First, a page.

Do You Have a $4,000 Travel Photo Sitting on Your Hard Drive?

Have you ever wondered what your travel photos are worth? Most people take travel photos for themselves to remember the experience or share on social media. To each of us, these photos are priceless, but what are they worth to others? This is the question I asked myself back in 2012, and I have been pleasantly surprised with the answer.

When I started to get serious about learning photography, money was tight and it was a stretch to purchase even an entry-level DSLR. However, it didn’t take long for me to understand that I wanted to experiment with more than the kit lens.

I wanted to invest in better gear and training but needed this hobby to pay for itself. At the time, I would get excited if I received more than a couple dozen views on Flickr or 500px, but also started posting my better photos to Microstock sites. I did Web research and found numerous articles about how Microstock was “killing” photography and how hard it was to make a living doing Microstock, but in my mind I didn’t need to make a living, I just needed to make enough for a fast 50mm lens… it was worth a try.

So in 2012 I uploaded around 300 of my best photos to 5 microstock sites. It was a tedious process of keywording, uploading, categorizing, and submitting but I was able to get them all uploaded in my spare time within a month. Some of the sites rejected about half the photos as not being high enough quality but enough got accepted for me to to start making about $100 month in sales across the sites.

This monthly bonus kept me motivated enough to keep uploading photos as I continued to improve my photography skills. One photo, though, stands head and shoulders above the rest. It’s a photo of Moraine lake in Alberta, Canada, and over the past 5 years it has made over $4000 across the various microstock and print-on-demand sites.

This photo was taken during a family camping trip with my wife and our one year old daughter. The entire three week family vacation cost around $3,500, and it’s still hard for me to believe that this one photo ended up getting more revenue than the cost of the entire trip.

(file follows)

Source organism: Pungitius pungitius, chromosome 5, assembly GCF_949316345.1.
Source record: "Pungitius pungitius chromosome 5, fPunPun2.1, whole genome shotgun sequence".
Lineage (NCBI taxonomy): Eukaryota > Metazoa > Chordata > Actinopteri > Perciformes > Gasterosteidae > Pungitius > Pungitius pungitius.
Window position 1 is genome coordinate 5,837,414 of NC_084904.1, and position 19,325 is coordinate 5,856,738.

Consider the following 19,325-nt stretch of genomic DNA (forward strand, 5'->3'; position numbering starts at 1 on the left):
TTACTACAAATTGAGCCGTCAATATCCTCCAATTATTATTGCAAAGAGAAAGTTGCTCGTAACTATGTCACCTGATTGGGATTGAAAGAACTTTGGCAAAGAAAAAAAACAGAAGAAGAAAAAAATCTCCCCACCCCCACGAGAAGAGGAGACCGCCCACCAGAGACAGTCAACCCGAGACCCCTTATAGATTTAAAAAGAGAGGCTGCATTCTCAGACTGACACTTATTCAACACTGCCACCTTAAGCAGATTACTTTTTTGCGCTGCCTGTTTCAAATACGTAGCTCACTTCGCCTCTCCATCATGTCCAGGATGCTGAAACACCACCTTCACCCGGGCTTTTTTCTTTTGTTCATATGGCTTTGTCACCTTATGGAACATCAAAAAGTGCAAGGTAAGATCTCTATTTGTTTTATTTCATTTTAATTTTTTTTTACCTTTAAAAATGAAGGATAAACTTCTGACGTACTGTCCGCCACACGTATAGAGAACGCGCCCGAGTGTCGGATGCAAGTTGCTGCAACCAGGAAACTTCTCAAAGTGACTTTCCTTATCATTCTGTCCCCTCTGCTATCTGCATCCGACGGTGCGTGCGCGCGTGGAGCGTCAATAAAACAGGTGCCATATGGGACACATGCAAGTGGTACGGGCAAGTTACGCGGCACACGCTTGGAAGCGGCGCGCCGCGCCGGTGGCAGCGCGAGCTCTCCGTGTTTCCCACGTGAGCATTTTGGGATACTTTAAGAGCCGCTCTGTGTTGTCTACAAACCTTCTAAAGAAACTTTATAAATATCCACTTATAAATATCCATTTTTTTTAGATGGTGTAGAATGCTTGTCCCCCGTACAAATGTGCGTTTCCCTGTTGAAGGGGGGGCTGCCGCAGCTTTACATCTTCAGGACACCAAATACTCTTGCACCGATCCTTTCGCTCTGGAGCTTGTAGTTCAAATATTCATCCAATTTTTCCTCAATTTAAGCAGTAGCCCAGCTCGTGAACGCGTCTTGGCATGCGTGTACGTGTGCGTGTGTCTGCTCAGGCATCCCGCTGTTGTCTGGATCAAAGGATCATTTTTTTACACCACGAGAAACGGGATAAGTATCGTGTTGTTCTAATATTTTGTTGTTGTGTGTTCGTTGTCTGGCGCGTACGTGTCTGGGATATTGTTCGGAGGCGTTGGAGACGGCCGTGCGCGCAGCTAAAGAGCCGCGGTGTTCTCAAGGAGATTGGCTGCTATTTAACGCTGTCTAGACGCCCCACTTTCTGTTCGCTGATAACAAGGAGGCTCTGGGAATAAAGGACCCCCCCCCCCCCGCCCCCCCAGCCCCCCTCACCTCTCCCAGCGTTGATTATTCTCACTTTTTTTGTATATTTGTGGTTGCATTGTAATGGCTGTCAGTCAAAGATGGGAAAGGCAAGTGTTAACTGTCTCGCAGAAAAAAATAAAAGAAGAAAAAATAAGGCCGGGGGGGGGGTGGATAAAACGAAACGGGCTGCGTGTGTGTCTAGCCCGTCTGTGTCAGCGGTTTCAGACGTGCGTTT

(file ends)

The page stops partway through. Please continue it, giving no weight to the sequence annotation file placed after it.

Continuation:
As an amateur, I have never sold a photo license for anywhere near $4,000. Instead, this photo has sold over 6,000 licenses for less than a dollar each. Over the years, these Microstock license sales paid to upgrade my DSLR to a full-frame system, purchase a new a micro 4/3s system, and cover all my photography software costs.

In other words: I achieved my goal of having my photography hobby break even.

To be clear, I don’t take stock photos; meaning, when I am out taking photos, it never crosses my mind if it will sell on Microstock or not. I take the photos I want to take and then post to stock sites to see if they sell. Photography is still a hobby the pleasure it gives me comes first making any money is secondary.

Most of the photos I have uploaded have only made a couple of bucks or nothing at all in the past 5 years, but there are enough like my Moraine lake photo that have taken off and get more sales month after month.

This is due to the way search engine’s on Microstock sites work. If someone buys your photo when searching a specific term, then your photo will rank higher for that term on future searches. As more people buy, the photo can move up to the first page. Once a photo is on the first page for a popular keyword then it will often stay there for a while as more sales come in.

My Moraine lake photo is on the first page of the most popular Microstock site for the keyword “Canada.” It has managed to keep this high ranking for multiple years, so the sales have just continued to add up.

There is a lot of negative information on the Web about Microstock, but I’m glad I didn’t rely on others experiences in my decision to start posting to Microstock sites.

So if you’re an amateur who just loves photography, it doesn’t mean you have rely solely on your current income to finance your photography learning and gear. If you spend a bit of extra time posting your photos on Microstock sites, you may be pleasantly surprised when the monthly commission checks pay for that next lens on the list.


About the author: James Wheeler is an amateur photographer and co-founder of Photerloo, a website for photographers that simplifies posting and managing their photos across photography, social media, and microstock sites.

from PetaPixel http://ift.tt/2pEVKdY

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